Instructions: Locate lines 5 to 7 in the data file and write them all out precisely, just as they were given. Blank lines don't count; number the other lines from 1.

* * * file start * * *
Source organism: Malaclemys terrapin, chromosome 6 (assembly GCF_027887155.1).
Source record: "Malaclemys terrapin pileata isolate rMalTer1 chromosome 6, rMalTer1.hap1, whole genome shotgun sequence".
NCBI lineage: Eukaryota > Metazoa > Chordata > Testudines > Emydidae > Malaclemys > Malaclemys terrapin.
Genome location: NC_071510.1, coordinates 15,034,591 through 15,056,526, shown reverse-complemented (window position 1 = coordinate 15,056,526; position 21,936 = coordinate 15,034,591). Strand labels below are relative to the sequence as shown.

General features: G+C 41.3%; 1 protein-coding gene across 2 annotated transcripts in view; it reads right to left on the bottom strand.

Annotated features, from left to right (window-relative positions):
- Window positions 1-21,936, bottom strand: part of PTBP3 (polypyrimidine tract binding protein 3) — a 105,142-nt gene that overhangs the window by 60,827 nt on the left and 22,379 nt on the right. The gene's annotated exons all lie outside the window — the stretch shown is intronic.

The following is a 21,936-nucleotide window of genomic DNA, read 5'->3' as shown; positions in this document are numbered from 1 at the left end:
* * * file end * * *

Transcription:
General features: G+C 41.3%; 1 protein-coding gene across 2 annotated transcripts in view; it reads right to left on the bottom strand.

Annotated features, from left to right (window-relative positions):
- Window positions 1-21,936, bottom strand: part of PTBP3 (polypyrimidine tract binding protein 3) — a 105,142-nt gene that overhangs the window by 60,827 nt on the left and 22,379 nt on the right. The gene's annotated exons all lie outside the window — the stretch shown is intronic.